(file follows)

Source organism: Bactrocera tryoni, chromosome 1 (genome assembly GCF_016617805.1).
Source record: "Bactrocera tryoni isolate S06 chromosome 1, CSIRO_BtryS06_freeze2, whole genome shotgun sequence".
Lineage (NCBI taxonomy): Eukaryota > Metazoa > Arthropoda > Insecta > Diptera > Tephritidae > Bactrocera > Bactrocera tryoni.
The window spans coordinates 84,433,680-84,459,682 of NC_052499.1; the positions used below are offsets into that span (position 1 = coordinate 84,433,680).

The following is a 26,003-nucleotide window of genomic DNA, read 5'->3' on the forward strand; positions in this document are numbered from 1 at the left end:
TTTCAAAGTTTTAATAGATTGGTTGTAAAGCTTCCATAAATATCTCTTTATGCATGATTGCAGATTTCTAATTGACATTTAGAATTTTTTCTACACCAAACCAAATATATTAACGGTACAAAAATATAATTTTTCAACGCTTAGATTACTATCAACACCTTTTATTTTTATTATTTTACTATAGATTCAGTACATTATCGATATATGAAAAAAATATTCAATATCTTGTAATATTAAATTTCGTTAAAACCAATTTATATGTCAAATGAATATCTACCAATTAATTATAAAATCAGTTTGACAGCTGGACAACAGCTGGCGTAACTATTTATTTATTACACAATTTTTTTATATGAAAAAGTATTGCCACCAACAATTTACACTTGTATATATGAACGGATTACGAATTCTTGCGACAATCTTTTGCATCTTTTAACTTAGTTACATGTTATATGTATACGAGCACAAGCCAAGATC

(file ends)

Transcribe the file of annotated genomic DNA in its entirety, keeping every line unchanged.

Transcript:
Source organism: Bactrocera tryoni, chromosome 1 (genome assembly GCF_016617805.1).
Source record: "Bactrocera tryoni isolate S06 chromosome 1, CSIRO_BtryS06_freeze2, whole genome shotgun sequence".
Lineage (NCBI taxonomy): Eukaryota > Metazoa > Arthropoda > Insecta > Diptera > Tephritidae > Bactrocera > Bactrocera tryoni.
The window spans coordinates 84,433,680-84,459,682 of NC_052499.1; the positions used below are offsets into that span (position 1 = coordinate 84,433,680).

The following is a 26,003-nucleotide window of genomic DNA, read 5'->3' on the forward strand; positions in this document are numbered from 1 at the left end:
TTTCAAAGTTTTAATAGATTGGTTGTAAAGCTTCCATAAATATCTCTTTATGCATGATTGCAGATTTCTAATTGACATTTAGAATTTTTTCTACACCAAACCAAATATATTAACGGTACAAAAATATAATTTTTCAACGCTTAGATTACTATCAACACCTTTTATTTTTATTATTTTACTATAGATTCAGTACATTATCGATATATGAAAAAAATATTCAATATCTTGTAATATTAAATTTCGTTAAAACCAATTTATATGTCAAATGAATATCTACCAATTAATTATAAAATCAGTTTGACAGCTGGACAACAGCTGGCGTAACTATTTATTTATTACACAATTTTTTTATATGAAAAAGTATTGCCACCAACAATTTACACTTGTATATATGAACGGATTACGAATTCTTGCGACAATCTTTTGCATCTTTTAACTTAGTTACATGTTATATGTATACGAGCACAAGCCAAGATC